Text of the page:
I am pleased to join you today to brief the Security Council on current developments in Yemen.
Unfortunately, since the last Council session on Yemen there has been no further progress in the UN’s ongoing efforts to reach an agreement based on the four-point plan presented to the parties, which is comprised of: a nationwide ceasefire, the re-opening of Sana’a airport, the easing of restrictions on the flow of fuel and other commodities through Hudaydah port, and the resumption of face-to-face political negotiations between the Yemeni parties.
The Houthis have continued to condition the resumption of their participation in the political process on the opening of Hudaydah ports and Sana’a airport, as well as on the ending of what they call the “aggression and occupation”. On the occasion of Eid al-Adha, the Head of the Houthi Supreme Political Council reiterated this stance.
Negotiations facilitated by Saudi Arabia on the Riyadh Agreement – which were focused on the return of the Prime Minister and other ministers to Aden have yet to resume following the Eid break in July. No date has been set for recommencing these efforts. Timely progress on implementation of the Riyadh Agreement remains vital to address the tensions in the south, particularly since the security situation in Aden and the southern governorates continues to deteriorate. The situation is compounded by continued problems with the provision of basic services, including electricity supply, despite the Saudi transfers of fuel grants. This has been accompanied by further protests and industrial action in Aden and other areas of the southern governorates. All stakeholders must cooperate to avoid further escalation.
Military activity in Yemen continues to ebb and flow. Sporadic fighting has been observed in Al Jawf and Taiz, but Ma’rib appears to remain the key strategic focus. In Al Bayda to the south of Ma’rib, initial gains made by Yemeni forces supported by the Saudi-led Coalition were subsequently reversed by the Houthis, who have now moved further north around the border between Ma’rib and Shabwa governorates. Based on these continued evolutions in the military situation, the main arterial routes to Ma’rib are now more seriously threatened. In light of this, we reiterate our call to all parties to completely and immediately cease such attempts to achieve territorial gains by force.
Following a brief lull in cross-border ballistic missile and drone attacks against southern Saudi Arabia, land- and sea-based infrastructure in this area have once again been targeted in recent weeks. There have also been continued reports of airstrikes being launched by the Coalition.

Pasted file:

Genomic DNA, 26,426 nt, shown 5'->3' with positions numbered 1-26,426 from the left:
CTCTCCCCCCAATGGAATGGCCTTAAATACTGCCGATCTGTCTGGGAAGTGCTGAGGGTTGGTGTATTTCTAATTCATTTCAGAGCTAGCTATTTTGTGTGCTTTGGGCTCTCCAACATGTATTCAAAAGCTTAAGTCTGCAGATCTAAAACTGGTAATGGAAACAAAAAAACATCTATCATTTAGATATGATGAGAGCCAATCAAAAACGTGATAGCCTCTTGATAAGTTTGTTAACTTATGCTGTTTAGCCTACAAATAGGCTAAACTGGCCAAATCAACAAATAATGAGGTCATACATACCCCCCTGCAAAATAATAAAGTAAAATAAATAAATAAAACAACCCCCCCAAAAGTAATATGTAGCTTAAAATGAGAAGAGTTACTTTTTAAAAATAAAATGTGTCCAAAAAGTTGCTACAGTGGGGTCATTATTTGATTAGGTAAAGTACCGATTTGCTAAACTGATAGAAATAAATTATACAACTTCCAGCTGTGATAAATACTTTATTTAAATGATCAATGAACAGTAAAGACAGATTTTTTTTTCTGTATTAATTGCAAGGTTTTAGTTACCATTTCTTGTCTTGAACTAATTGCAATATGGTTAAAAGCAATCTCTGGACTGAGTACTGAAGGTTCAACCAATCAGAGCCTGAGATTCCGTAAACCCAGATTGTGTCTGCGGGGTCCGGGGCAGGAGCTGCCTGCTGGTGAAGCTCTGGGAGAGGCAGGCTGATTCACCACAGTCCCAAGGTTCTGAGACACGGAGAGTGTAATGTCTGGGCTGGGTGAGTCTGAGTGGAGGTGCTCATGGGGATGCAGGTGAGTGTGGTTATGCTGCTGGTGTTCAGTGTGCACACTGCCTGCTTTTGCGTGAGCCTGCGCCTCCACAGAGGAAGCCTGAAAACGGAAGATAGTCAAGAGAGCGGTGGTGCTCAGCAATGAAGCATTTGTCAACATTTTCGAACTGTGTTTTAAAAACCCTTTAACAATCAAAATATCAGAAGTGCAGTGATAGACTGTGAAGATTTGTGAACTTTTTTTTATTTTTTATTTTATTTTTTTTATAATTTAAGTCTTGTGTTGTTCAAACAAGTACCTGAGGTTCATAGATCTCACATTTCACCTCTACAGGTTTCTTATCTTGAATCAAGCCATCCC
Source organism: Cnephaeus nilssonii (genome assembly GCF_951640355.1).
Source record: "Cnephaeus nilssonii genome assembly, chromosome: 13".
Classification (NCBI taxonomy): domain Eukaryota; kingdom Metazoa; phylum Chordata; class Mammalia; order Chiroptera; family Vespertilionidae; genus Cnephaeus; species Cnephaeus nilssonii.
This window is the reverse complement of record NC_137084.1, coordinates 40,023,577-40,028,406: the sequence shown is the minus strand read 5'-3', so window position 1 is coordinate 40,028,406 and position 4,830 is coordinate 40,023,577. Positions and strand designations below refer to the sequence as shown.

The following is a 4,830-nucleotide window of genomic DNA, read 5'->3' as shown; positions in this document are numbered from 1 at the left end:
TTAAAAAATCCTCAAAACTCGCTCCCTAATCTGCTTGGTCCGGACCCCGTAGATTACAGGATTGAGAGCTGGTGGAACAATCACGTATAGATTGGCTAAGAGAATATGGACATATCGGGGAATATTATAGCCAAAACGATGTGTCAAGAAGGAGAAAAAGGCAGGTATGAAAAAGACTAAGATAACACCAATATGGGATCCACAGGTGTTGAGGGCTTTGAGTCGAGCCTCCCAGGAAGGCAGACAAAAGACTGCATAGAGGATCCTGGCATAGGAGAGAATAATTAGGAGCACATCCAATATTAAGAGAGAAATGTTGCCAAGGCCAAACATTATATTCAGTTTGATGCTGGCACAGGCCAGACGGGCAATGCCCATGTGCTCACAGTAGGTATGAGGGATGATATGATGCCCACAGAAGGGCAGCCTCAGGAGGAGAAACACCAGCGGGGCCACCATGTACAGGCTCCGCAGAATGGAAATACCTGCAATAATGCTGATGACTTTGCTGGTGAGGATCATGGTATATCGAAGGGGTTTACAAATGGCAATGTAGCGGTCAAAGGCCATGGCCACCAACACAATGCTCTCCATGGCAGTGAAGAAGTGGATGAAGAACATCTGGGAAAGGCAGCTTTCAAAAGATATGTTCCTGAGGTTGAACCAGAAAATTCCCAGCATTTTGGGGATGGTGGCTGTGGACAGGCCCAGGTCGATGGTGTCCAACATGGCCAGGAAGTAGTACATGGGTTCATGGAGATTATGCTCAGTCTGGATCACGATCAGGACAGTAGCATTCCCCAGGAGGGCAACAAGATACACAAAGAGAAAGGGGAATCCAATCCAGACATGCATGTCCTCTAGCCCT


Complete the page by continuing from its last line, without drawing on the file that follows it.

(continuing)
The difficult economic situation is palpable throughout the country. The value of the Yemeni riyal in government-controlled areas continued to deteriorate, reaching a record low, trading at 1,000 riyals to 1 US dollar. The gap in exchange rates between Sana’a and Aden have also increased to approximately 400 riyals. The Southern Transitional Council recently threatened to enforce an independent local exchange rate in Aden and other areas under their control in southern Yemen, a situation which would likely further complicate efforts at cohesive economic recovery. The Houthis and members of the private sector have also opposed the Government’s increase in the price of the customs dollar fee from 250 to 500 riyals for imports.
Lastly, I would like to address the concerning issue of fuel supply, which continues to worsen, particularly in Houthi-controlled areas. Only three commercial fuel vessels were given clearance to berth at Hudaydah Port since the beginning of July. Four fuel vessels remain in the Coalition holding area. All but one petrol station of the Yemen Petroleum Company in Houthi-controlled governorates have reportedly closed. And the Yemen Gas Company indicated that there are increasingly severe cooking gas shortages, with waiting times understood to be approximately one month to refill empty cylinders. This has significantly driven up prices in the parallel market. We reiterate our call on the Government of Yemen to urgently allow the entry of all essential commercial supplies –including fuel ships– to Hudaydah without delay. All parties must prioritize civilian needs and abstain from weaponizing the economy, particularly in light of the critical humanitarian situation in the country.
The appointment of Mr. Grundberg as the new Special Envoy for Yemen presents an opportunity to build off the tremendous efforts of Martin Griffiths in his role as Envoy, to assess the overall mediation approach and to focus the work on overcoming the obstacles that remain ahead of us. In this regard, it is imperative to resume an inclusive, Yemeni-led political process to reach a negotiated solution to the conflict. We call on all parties and stakeholders, including this Council, to extend their full support and cooperation to Mr. Grundberg in his upcoming efforts.